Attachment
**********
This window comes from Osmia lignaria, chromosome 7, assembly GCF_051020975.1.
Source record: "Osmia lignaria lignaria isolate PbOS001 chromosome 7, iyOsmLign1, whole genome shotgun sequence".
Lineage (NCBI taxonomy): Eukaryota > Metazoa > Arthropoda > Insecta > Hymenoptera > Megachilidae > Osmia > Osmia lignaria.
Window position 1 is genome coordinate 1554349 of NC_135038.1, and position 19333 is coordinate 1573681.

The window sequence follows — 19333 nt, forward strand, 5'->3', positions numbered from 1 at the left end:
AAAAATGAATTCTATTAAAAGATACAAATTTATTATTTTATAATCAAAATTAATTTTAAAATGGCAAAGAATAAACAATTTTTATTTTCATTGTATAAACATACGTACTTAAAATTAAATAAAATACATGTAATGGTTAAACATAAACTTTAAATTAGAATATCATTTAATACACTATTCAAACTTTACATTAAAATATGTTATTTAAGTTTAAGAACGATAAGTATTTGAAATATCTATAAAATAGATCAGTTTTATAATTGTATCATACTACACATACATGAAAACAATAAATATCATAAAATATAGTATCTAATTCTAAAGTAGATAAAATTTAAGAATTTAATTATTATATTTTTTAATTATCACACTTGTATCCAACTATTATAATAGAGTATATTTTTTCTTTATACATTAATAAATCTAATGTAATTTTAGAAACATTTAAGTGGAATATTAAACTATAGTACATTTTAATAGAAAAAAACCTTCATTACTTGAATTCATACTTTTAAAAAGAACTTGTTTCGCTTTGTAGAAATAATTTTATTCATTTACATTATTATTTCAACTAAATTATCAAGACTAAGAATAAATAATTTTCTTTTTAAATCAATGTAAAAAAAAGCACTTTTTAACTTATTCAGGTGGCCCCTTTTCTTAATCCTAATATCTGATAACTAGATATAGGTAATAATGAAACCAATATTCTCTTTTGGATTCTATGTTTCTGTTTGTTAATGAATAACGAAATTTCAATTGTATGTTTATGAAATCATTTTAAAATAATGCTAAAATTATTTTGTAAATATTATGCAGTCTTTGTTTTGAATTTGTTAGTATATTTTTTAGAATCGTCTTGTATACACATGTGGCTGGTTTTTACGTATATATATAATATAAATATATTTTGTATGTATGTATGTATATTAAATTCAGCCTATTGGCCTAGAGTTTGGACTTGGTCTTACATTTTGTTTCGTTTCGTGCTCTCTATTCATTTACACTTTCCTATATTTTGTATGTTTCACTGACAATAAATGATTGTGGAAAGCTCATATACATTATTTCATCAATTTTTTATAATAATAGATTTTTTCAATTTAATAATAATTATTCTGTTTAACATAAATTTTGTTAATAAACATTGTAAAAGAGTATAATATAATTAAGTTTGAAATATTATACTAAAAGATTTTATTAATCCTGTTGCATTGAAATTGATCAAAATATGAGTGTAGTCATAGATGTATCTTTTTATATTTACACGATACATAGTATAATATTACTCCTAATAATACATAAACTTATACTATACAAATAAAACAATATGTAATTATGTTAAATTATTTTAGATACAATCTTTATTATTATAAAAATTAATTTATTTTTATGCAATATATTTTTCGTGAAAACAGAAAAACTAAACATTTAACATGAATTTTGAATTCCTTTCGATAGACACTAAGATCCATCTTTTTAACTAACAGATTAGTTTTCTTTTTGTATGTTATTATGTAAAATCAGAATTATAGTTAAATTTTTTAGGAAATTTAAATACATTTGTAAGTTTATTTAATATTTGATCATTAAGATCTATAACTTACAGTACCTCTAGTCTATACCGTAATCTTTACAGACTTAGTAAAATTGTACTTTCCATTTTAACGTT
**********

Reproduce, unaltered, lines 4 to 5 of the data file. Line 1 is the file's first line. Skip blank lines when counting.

Window position 1 is genome coordinate 1554349 of NC_135038.1, and position 19333 is coordinate 1573681.

The window sequence follows — 19333 nt, forward strand, 5'->3', positions numbered from 1 at the left end: